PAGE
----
This fifth and final post in a series about the Every Child Ready to Read @ your library initiative focuses on the importance of play. Playing is one of the ways your child builds early literacy skills. Every Child Ready to Read outlines four additional early literacy practices--talking, singing, reading, and writing--for parents and caregivers to do with young children (0-5 years) on a regular basis.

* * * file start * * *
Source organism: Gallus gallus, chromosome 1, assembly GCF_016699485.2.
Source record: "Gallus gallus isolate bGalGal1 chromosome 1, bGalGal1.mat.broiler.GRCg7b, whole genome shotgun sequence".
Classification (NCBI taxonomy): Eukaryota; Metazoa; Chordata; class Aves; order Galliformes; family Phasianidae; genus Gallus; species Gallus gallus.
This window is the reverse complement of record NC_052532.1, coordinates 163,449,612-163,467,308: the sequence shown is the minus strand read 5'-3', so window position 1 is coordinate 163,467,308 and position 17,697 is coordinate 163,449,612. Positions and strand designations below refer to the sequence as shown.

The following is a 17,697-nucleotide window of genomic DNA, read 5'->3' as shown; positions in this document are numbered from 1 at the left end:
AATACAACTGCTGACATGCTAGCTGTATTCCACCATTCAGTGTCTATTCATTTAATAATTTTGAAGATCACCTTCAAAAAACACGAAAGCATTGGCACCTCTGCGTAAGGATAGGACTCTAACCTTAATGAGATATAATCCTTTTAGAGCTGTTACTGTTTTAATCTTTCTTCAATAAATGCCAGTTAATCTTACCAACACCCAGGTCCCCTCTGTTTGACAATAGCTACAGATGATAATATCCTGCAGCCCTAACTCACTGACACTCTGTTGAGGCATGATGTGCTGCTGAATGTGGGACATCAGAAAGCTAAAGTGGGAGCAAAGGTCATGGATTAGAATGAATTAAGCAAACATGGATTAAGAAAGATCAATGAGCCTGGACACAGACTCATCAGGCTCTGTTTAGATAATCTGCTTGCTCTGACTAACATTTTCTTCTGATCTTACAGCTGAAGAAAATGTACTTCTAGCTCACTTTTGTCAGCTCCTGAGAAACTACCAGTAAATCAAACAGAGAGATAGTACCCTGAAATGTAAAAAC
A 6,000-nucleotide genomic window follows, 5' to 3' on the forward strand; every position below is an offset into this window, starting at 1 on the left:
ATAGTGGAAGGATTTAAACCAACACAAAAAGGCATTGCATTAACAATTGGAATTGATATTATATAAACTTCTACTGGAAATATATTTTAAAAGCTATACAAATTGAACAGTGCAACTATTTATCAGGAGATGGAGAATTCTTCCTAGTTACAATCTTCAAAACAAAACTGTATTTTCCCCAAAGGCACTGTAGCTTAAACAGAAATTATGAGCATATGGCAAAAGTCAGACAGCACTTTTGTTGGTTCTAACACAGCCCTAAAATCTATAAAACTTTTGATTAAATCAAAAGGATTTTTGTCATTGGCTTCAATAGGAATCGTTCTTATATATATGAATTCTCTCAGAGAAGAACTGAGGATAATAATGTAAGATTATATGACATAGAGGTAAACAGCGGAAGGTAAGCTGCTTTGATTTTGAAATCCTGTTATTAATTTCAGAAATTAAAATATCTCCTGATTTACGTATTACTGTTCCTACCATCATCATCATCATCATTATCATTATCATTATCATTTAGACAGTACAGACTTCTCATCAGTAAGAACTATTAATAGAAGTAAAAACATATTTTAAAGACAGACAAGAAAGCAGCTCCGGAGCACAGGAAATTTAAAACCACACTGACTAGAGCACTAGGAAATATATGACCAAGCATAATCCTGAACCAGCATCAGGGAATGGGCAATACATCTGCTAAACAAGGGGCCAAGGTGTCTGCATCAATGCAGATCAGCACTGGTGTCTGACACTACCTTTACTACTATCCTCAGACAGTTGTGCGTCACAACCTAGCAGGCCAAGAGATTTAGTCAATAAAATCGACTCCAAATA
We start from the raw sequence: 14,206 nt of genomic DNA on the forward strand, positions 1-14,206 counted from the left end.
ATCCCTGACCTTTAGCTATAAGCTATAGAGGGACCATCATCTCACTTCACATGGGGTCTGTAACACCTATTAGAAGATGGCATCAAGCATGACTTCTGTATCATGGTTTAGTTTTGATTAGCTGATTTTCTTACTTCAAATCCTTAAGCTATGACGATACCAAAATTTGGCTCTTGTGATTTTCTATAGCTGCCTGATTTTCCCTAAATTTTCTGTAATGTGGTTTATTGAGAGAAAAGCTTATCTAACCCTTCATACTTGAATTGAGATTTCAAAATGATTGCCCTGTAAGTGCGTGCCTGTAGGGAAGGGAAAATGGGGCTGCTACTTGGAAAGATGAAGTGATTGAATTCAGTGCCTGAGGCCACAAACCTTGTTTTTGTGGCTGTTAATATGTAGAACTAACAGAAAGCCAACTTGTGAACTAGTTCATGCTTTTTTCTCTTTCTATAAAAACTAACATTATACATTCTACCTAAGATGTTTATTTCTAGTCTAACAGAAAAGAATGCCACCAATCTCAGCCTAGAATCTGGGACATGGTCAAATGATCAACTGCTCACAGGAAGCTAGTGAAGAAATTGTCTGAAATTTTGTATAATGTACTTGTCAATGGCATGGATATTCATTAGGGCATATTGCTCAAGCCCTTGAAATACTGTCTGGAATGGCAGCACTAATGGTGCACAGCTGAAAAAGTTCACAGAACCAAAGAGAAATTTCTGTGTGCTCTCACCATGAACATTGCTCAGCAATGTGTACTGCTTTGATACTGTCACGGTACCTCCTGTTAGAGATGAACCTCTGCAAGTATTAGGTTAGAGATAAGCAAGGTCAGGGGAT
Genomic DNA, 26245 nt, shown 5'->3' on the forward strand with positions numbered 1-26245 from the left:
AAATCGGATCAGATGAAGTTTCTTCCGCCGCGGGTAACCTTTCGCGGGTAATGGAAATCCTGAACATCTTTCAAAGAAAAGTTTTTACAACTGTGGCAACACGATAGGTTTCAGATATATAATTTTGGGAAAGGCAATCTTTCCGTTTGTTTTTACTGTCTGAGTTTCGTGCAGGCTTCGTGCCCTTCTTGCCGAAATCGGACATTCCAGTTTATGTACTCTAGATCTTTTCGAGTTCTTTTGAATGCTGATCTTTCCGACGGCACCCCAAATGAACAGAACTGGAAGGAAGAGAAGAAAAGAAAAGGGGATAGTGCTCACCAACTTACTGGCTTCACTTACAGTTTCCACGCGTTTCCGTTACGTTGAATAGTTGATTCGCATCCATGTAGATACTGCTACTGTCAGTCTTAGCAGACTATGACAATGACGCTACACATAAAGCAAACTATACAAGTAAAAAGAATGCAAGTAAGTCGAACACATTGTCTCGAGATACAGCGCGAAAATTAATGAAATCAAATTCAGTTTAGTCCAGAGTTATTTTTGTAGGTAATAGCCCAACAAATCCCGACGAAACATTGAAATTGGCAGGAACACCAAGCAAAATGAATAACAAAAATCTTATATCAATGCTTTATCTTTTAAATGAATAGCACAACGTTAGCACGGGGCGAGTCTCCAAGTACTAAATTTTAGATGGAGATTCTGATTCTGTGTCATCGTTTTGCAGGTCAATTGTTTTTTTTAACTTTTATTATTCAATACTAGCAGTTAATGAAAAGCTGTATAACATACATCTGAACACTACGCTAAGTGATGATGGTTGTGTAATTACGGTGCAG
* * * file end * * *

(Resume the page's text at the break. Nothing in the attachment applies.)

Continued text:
Children explore language and learn about the world through imaginative play. They practice putting their thoughts into words and begin to think symbolically. For example, a cardboard tube stands for a telescope or a box becomes a robot when a child is engaged in play. This is a key developmental step for reading readiness. Literacy research shows that knowing how to think symbolically is important for also understanding that words on the page stand for real objects or experiences in the world. Imaginative play narratives also help children understand and explore the building blocks of stories. When children play "house" or "doctor" or build towns with blocks, they are creating their own stories and they are also getting ready to read! You can add "literacy-rich" items to your child's playtime such as a dress-up box, puppets, and items that can be used in play narratives, like takeout menus and a notepad for taking orders when playing "restaurant."